Measuring the Effect of Environmental Tobacco Smoke on Lung Function: Results From a Small Observational Investigation of Acute Exposure

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Exposure to environmental tobacco smoke (ETS) in smoky venues puts patrons and employees at risk for immediate respiratory symptoms. Although much literature focuses on outcomes associated with chronic ETS exposure, the current study assesses changes in lung function after acute exposure.


Ninety-six nonsmoking, healthy adults were exposed to ETS at a bar. Lung function [eg, forced vital capacity (FVC), forced expiratory volume in 1 second (FEV1)] was assessed at baseline, immediately after 3 hours of ETS exposure, and 2 hours after exiting the bar. PM2.5 recordings were also measured.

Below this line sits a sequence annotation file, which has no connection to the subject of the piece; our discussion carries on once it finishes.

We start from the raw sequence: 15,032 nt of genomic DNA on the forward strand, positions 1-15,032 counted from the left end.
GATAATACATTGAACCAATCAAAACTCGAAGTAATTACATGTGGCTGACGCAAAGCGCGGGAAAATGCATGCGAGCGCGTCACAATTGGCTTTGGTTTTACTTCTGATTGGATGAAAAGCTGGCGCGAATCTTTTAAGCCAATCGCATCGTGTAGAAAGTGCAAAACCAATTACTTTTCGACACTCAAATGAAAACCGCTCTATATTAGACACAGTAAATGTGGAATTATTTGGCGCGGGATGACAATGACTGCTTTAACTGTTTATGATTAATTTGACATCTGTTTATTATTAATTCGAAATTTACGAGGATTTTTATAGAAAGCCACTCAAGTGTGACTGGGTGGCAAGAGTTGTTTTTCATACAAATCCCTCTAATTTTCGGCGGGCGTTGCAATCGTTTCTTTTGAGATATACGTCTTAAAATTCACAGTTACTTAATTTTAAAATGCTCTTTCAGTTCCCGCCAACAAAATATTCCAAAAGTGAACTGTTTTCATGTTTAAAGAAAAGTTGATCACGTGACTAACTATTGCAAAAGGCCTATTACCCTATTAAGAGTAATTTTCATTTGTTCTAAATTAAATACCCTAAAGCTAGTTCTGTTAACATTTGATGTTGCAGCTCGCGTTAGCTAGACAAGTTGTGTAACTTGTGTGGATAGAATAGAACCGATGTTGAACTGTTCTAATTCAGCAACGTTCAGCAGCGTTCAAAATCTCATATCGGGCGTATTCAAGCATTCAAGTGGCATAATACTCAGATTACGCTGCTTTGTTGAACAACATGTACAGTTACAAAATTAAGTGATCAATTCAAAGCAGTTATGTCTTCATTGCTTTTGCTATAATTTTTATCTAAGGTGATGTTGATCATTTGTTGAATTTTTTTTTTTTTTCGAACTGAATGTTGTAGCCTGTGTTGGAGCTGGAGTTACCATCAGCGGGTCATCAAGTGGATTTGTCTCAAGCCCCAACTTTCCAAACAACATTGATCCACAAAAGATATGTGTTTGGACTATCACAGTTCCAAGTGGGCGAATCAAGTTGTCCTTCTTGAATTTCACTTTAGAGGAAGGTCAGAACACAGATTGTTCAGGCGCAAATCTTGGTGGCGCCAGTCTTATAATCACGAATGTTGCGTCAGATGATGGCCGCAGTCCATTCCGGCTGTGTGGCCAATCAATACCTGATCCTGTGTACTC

Repeated-measures analysis of variance found significant decreases in FEV1, FVC and FEF25–75%, and peak expiratory flow after ETS exposure compared with baseline that remained significantly decreased after a 2-hour recovery period.


Acute exposure to ETS in a natural environment significantly attenuates lung function. A subgroup experienced heightened reductions in lung function.

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